Revolution

In our Humanities course at Davidson, we are asked to define the word “revolution”. However, the first interpretations of “revolution” presented to us were written by middle class, white men. How is this considered revolutionary? Both of these scholars’ definitions were outdated. Lapham argues that revolutions require mass mobilization, the overthrow of a government, the pursuit of social justice, and the development of new political institutions.[1] Goldstone states that revolutions must relate to personal freedoms and are necessary for the preservation of these liberties.[2] Neither of these definitions include artistic, scientific, or technological revolutions.

In Lapham’s Quarterly: Crowd Control, Lapham quotes French philosopher Simone Weil, who says, “One magic word today seems capable of compensating for all sufferings, resolving all anxieties, avenging the past, curing present ills, summing up all future possibilities: that word is revolution… “this word has aroused such pure acts of devotion, has repeatedly caused such generous blood to be shed, has constituted for so many unfortunates the only source of courage for living, that it is almost a sacrilege to investigate it; all this, however, does not prevent it from possibly being meaningless.”[3] This quote seems to closer fit with my own definition of revolution. A revolution does not have to be on a large scale or even successful. Often times, revolutions are incomplete, or as Weil says, “meaningless.” They almost never end with the intended result.  Revolution is not always a “sudden, radical, or complete change” [4] and doesn’t have to involve “the overthrow of a government or ruler.”[5]

In his “Letter From Birmingham Jail,” Martin Luther King argues that revolution “never rolls in on wheels of inevitability.”[6] The word “wheels” is often associated with circles and cycles, which refers to the continuation of oppression in the United States. Wheels also relate to the idea of repetition and how people repeat the same mistakes. They are a symbol of technology and higher understanding. King uses this to propose the question: Are technological advances worsening inequalities in the socioeconomic divide? He ironically uses this image, which is usually seen as a symbol of progress, to portray the way the oppressed are being crushed beneath the wheel. He tells the white moderate not to rely on time for social change while standing idly by, but to exploit their privilege to help push the movement along. This aspect of revolution demonstrates that change is never comfortable, convenient, or effortless.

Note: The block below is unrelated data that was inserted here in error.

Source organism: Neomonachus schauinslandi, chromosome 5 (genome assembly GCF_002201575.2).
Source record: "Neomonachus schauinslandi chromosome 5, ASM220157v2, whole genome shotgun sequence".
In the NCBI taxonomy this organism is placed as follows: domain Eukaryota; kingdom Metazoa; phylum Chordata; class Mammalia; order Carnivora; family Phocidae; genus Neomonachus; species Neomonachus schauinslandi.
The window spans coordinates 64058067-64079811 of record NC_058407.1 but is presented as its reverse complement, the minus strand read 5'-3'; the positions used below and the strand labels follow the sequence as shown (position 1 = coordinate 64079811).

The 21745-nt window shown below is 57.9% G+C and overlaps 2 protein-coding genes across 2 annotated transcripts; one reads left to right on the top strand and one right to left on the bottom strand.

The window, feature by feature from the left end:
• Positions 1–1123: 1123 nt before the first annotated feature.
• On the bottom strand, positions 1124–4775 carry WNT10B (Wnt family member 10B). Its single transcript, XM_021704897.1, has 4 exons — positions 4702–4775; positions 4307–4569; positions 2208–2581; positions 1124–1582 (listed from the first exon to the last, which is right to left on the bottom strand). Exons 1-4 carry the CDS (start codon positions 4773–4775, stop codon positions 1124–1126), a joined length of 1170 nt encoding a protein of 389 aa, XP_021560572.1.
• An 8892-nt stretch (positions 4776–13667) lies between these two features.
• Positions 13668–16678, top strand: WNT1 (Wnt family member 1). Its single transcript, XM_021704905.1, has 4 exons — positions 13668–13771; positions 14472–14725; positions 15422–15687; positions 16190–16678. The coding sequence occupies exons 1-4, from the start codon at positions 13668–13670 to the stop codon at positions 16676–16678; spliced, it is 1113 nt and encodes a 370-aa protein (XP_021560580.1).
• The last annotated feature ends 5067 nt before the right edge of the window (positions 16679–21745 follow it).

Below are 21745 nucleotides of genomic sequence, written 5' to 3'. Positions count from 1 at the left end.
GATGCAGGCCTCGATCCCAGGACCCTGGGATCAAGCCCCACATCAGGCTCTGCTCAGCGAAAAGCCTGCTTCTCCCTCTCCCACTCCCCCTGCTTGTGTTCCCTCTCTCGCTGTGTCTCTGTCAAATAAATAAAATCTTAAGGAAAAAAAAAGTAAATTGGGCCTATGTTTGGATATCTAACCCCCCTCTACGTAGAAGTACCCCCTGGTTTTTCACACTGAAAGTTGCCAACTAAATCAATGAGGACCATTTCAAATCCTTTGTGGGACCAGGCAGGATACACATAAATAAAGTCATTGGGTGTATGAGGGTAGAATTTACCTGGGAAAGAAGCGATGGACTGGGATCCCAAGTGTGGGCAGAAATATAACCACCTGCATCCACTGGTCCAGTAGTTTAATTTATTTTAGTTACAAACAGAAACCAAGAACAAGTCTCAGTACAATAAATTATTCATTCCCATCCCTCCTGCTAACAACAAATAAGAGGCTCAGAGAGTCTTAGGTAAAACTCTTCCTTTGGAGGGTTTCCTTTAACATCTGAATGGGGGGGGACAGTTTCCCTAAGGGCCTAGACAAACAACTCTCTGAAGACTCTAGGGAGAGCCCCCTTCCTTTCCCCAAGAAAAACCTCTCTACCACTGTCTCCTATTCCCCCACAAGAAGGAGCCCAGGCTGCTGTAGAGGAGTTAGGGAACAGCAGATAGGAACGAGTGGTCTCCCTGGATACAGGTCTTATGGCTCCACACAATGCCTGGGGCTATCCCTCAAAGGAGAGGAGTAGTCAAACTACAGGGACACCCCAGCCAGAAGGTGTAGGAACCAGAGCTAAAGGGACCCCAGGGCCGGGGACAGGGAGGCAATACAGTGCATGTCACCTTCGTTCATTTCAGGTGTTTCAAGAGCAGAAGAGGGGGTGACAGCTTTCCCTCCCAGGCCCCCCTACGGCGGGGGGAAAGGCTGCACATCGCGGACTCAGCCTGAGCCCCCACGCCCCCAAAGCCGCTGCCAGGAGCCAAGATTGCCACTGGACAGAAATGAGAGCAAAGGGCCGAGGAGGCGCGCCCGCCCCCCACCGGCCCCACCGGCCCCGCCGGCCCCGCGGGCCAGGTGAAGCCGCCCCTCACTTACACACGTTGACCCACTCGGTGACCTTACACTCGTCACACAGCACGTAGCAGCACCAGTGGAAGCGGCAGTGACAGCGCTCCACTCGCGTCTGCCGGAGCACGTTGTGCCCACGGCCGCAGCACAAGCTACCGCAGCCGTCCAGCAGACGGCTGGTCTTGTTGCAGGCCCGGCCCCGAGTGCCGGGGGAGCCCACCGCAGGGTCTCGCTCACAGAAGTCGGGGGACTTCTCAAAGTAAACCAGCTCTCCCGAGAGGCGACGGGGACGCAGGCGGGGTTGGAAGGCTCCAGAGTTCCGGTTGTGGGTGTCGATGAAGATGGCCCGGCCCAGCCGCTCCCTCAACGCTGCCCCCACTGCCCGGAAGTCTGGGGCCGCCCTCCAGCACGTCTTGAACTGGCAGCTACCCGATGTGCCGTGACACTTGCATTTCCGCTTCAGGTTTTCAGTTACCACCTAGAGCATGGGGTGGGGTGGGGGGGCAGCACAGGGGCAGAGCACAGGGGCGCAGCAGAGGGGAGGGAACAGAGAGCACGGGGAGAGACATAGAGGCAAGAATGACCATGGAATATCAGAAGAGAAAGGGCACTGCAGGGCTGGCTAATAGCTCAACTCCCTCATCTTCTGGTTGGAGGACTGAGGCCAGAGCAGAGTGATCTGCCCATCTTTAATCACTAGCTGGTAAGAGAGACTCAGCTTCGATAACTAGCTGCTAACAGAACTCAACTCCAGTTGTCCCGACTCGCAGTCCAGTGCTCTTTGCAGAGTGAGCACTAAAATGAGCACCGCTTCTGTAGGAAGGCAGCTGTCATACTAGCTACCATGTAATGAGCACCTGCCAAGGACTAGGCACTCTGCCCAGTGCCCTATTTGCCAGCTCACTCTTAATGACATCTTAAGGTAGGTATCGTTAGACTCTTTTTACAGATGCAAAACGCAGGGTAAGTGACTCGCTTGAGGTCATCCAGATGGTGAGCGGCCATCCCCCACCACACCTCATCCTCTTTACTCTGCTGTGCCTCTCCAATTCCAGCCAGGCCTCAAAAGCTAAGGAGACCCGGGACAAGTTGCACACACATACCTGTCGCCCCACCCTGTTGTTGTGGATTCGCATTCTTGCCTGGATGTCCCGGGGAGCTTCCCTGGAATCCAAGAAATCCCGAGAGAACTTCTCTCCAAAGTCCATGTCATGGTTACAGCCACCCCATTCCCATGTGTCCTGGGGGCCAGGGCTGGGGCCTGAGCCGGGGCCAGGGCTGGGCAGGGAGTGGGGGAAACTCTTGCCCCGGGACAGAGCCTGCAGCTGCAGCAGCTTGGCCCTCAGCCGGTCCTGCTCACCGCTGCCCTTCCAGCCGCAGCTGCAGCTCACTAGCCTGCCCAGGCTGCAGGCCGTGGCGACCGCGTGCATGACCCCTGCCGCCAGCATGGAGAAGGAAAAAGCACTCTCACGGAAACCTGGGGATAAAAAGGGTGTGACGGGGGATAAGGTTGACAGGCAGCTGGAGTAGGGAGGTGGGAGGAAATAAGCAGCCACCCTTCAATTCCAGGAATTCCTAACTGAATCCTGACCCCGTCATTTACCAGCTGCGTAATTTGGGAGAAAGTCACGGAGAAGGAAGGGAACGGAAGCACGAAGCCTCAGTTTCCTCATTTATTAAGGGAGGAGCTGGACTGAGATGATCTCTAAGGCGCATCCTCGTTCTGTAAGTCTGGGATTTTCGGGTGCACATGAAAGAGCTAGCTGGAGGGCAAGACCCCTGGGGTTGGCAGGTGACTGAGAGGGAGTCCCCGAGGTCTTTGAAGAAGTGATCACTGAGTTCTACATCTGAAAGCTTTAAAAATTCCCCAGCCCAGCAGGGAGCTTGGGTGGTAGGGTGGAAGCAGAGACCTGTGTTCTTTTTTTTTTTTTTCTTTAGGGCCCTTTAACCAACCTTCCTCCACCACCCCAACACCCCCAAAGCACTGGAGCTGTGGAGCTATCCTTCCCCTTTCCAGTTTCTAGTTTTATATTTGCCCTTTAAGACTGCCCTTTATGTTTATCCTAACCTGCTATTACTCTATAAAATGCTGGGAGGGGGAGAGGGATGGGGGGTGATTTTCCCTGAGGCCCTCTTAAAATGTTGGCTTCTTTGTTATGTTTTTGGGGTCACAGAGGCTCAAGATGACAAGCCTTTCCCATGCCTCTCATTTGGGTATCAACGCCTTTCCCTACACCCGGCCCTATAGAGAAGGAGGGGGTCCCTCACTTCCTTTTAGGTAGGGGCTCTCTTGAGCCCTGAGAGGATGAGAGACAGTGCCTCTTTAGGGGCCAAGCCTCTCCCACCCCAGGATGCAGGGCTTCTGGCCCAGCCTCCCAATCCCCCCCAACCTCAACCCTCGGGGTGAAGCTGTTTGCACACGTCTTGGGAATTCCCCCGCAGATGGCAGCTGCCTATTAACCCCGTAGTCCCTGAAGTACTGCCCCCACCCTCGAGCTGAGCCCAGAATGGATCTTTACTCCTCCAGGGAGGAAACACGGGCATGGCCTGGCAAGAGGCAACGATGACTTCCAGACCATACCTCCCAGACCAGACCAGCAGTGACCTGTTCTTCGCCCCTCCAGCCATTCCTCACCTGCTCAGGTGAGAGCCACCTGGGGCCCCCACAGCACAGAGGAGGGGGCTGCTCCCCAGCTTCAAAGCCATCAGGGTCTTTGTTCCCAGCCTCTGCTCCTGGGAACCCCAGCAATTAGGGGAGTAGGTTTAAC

By researching the artifact, Dance, by Henri Matisse, I realized that artifacts can be artistically revolutionary, but not necessarily socially revolutionary.[7] Can a revolution ever be complete, or is it always dependent on certain social circumstances? My definition of revolution tries to encapsulate all possible characteristics of even the most diverse types of revolution.

Conceptual schemes are defined as “general systems of concepts which shape or organize our thoughts and perceptions”. This relates into humanities, the “study of how people process and document the human experience”. It studies the process of human imagination, offers opportunities of self- reflection, and tends to help us make connections between different texts that both implicitly and explicitly speak to each other. Humanities is the study of the organization of knowledge and conceptual schemes. One example of a conceptual scheme in our class is the Map of the System of Human Knowledge. This was made in an effort to classify all the new knowledge that was accessible. It organized different studies and concepts under three branches: memory, reason, and imagination. Humans categorize things originally as an instinct for survival. Categorization and labeling has now become a social norm because they comfort us by making unexplainable aspects of life slightly less intimidating. This is what leads to the development of conceptual schemes. As we learn more and develop fresh opinions and ideas through the study of humanities, we are able to create new conceptual schemes.

Throughout this course, I have learned that revolution is sometimes necessary for human progress, but can also oppress groups of people who are initiating the revolution or are victimized by the revolution. It can be violent or non-violent, complete or incomplete, gradual or sudden. So, what unites political, social, scientific, industrial, and artistic revolutions?

My definition:

Revolution is the replacement of one conceptual scheme with another that incites change and destabilizes a seemingly-secure structure of society.

[1] Lewis H Lapham. Lapham’s Quarterly: Crowd Control. New York, NY: American Agora Foundation, 2008.

[2] Goldstone, Jack A. Revolutions: A Very Short Introduction. Oxford: Oxford University Press, 2014.

[3] Lewis H Lapham. Lapham’s Quarterly: Crowd Control.

[4] Merriam-Webster’s collegiate dictionary (10th ed.). (1999). Springfield, MA: Merriam-Webster Incorporated.

[5] Merriam-Webster’s collegiate dictionary (10th ed.). (1999). Springfield, MA: Merriam-Webster Incorporated.

[6] Martin Luther King Jr., “Letter from Birmingham Jail.” Jonathan Rieder, Gospel of Freedom. Bloomsbury Press, 2013, 178.

[7] See my research paper: Mattise’s Dance is initiated the artistic revolution of Fauvism, but Matisse’s repetitive portrayal of the manipulation and exploitation of women in his paintings makes this Dance not socially revolutionary.